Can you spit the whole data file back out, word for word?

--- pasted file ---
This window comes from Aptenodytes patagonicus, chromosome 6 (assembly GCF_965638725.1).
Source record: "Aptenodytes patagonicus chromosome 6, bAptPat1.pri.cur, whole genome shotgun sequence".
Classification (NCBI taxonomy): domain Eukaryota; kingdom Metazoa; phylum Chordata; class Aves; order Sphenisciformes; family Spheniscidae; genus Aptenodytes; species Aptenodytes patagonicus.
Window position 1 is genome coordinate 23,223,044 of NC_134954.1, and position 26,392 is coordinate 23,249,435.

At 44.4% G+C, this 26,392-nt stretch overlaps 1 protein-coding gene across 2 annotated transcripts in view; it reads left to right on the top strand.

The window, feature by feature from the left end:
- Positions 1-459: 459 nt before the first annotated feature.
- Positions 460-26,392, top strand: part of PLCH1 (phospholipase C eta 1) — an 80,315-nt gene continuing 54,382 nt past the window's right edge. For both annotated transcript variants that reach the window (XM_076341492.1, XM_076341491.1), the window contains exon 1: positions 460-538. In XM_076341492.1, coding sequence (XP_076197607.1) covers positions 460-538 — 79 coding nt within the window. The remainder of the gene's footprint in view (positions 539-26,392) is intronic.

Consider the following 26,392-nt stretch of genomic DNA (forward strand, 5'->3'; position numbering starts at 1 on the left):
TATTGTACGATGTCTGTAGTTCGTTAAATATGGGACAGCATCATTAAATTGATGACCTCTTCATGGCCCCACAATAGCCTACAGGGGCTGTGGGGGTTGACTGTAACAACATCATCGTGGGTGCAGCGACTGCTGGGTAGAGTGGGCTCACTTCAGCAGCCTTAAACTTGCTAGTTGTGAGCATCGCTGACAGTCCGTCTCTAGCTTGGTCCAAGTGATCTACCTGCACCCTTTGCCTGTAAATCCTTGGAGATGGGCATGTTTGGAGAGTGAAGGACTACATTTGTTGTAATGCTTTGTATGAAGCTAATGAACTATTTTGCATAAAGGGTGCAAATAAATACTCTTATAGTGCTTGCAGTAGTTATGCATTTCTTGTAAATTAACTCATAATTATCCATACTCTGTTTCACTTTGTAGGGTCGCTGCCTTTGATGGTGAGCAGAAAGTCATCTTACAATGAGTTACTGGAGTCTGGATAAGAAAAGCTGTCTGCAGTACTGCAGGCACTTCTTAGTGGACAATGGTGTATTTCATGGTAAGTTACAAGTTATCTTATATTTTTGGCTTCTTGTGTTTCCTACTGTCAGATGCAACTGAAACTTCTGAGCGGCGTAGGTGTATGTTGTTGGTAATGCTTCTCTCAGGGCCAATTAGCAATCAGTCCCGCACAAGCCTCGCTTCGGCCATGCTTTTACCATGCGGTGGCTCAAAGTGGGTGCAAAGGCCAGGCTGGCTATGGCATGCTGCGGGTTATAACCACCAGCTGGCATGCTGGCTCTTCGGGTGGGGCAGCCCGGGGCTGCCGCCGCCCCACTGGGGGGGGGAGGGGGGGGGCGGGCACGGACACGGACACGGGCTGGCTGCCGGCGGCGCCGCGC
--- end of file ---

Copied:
This window comes from Aptenodytes patagonicus, chromosome 6 (assembly GCF_965638725.1).
Source record: "Aptenodytes patagonicus chromosome 6, bAptPat1.pri.cur, whole genome shotgun sequence".
Classification (NCBI taxonomy): domain Eukaryota; kingdom Metazoa; phylum Chordata; class Aves; order Sphenisciformes; family Spheniscidae; genus Aptenodytes; species Aptenodytes patagonicus.
Window position 1 is genome coordinate 23,223,044 of NC_134954.1, and position 26,392 is coordinate 23,249,435.

At 44.4% G+C, this 26,392-nt stretch overlaps 1 protein-coding gene across 2 annotated transcripts in view; it reads left to right on the top strand.

The window, feature by feature from the left end:
- Positions 1-459: 459 nt before the first annotated feature.
- Positions 460-26,392, top strand: part of PLCH1 (phospholipase C eta 1) — an 80,315-nt gene continuing 54,382 nt past the window's right edge. For both annotated transcript variants that reach the window (XM_076341492.1, XM_076341491.1), the window contains exon 1: positions 460-538. In XM_076341492.1, coding sequence (XP_076197607.1) covers positions 460-538 — 79 coding nt within the window. The remainder of the gene's footprint in view (positions 539-26,392) is intronic.

Consider the following 26,392-nt stretch of genomic DNA (forward strand, 5'->3'; position numbering starts at 1 on the left):
TATTGTACGATGTCTGTAGTTCGTTAAATATGGGACAGCATCATTAAATTGATGACCTCTTCATGGCCCCACAATAGCCTACAGGGGCTGTGGGGGTTGACTGTAACAACATCATCGTGGGTGCAGCGACTGCTGGGTAGAGTGGGCTCACTTCAGCAGCCTTAAACTTGCTAGTTGTGAGCATCGCTGACAGTCCGTCTCTAGCTTGGTCCAAGTGATCTACCTGCACCCTTTGCCTGTAAATCCTTGGAGATGGGCATGTTTGGAGAGTGAAGGACTACATTTGTTGTAATGCTTTGTATGAAGCTAATGAACTATTTTGCATAAAGGGTGCAAATAAATACTCTTATAGTGCTTGCAGTAGTTATGCATTTCTTGTAAATTAACTCATAATTATCCATACTCTGTTTCACTTTGTAGGGTCGCTGCCTTTGATGGTGAGCAGAAAGTCATCTTACAATGAGTTACTGGAGTCTGGATAAGAAAAGCTGTCTGCAGTACTGCAGGCACTTCTTAGTGGACAATGGTGTATTTCATGGTAAGTTACAAGTTATCTTATATTTTTGGCTTCTTGTGTTTCCTACTGTCAGATGCAACTGAAACTTCTGAGCGGCGTAGGTGTATGTTGTTGGTAATGCTTCTCTCAGGGCCAATTAGCAATCAGTCCCGCACAAGCCTCGCTTCGGCCATGCTTTTACCATGCGGTGGCTCAAAGTGGGTGCAAAGGCCAGGCTGGCTATGGCATGCTGCGGGTTATAACCACCAGCTGGCATGCTGGCTCTTCGGGTGGGGCAGCCCGGGGCTGCCGCCGCCCCACTGGGGGGGGGAGGGGGGGGGCGGGCACGGACACGGACACGGGCTGGCTGCCGGCGGCGCCGCGC